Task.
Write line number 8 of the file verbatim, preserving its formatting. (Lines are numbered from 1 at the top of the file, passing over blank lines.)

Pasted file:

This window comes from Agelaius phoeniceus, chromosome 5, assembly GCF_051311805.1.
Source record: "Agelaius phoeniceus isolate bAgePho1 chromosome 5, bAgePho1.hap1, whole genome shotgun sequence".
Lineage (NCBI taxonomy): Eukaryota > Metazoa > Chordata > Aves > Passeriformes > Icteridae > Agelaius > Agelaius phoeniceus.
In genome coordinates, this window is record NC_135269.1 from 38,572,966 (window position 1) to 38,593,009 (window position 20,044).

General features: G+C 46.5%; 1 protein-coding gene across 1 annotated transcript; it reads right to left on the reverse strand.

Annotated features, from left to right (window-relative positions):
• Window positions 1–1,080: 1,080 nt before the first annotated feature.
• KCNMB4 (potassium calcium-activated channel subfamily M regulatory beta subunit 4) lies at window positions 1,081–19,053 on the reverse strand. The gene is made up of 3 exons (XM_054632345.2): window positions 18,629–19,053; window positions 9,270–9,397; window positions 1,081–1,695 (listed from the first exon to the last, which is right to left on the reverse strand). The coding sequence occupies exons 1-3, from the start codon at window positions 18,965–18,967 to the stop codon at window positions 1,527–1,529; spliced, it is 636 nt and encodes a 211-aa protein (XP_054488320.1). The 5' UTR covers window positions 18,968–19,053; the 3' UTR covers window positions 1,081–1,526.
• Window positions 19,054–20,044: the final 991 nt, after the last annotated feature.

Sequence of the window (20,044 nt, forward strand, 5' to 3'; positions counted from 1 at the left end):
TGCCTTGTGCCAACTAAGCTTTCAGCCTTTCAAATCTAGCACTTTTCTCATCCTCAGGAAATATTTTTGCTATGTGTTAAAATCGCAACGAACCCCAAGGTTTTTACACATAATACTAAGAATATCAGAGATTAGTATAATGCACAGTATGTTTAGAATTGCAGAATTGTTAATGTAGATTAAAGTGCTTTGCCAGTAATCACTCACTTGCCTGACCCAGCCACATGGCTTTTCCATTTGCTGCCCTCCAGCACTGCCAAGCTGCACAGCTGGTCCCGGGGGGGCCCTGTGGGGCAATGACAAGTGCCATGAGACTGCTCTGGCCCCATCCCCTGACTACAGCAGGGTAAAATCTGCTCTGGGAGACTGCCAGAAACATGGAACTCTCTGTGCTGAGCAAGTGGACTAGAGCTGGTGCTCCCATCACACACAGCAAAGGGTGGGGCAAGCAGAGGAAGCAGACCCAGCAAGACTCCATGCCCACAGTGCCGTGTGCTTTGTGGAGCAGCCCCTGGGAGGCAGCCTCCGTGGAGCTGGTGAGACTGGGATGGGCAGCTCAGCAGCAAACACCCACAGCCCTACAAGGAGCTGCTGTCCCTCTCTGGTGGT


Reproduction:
• KCNMB4 (potassium calcium-activated channel subfamily M regulatory beta subunit 4) lies at window positions 1,081–19,053 on the reverse strand. The gene is made up of 3 exons (XM_054632345.2): window positions 18,629–19,053; window positions 9,270–9,397; window positions 1,081–1,695 (listed from the first exon to the last, which is right to left on the reverse strand). The coding sequence occupies exons 1-3, from the start codon at window positions 18,965–18,967 to the stop codon at window positions 1,527–1,529; spliced, it is 636 nt and encodes a 211-aa protein (XP_054488320.1). The 5' UTR covers window positions 18,968–19,053; the 3' UTR covers window positions 1,081–1,526.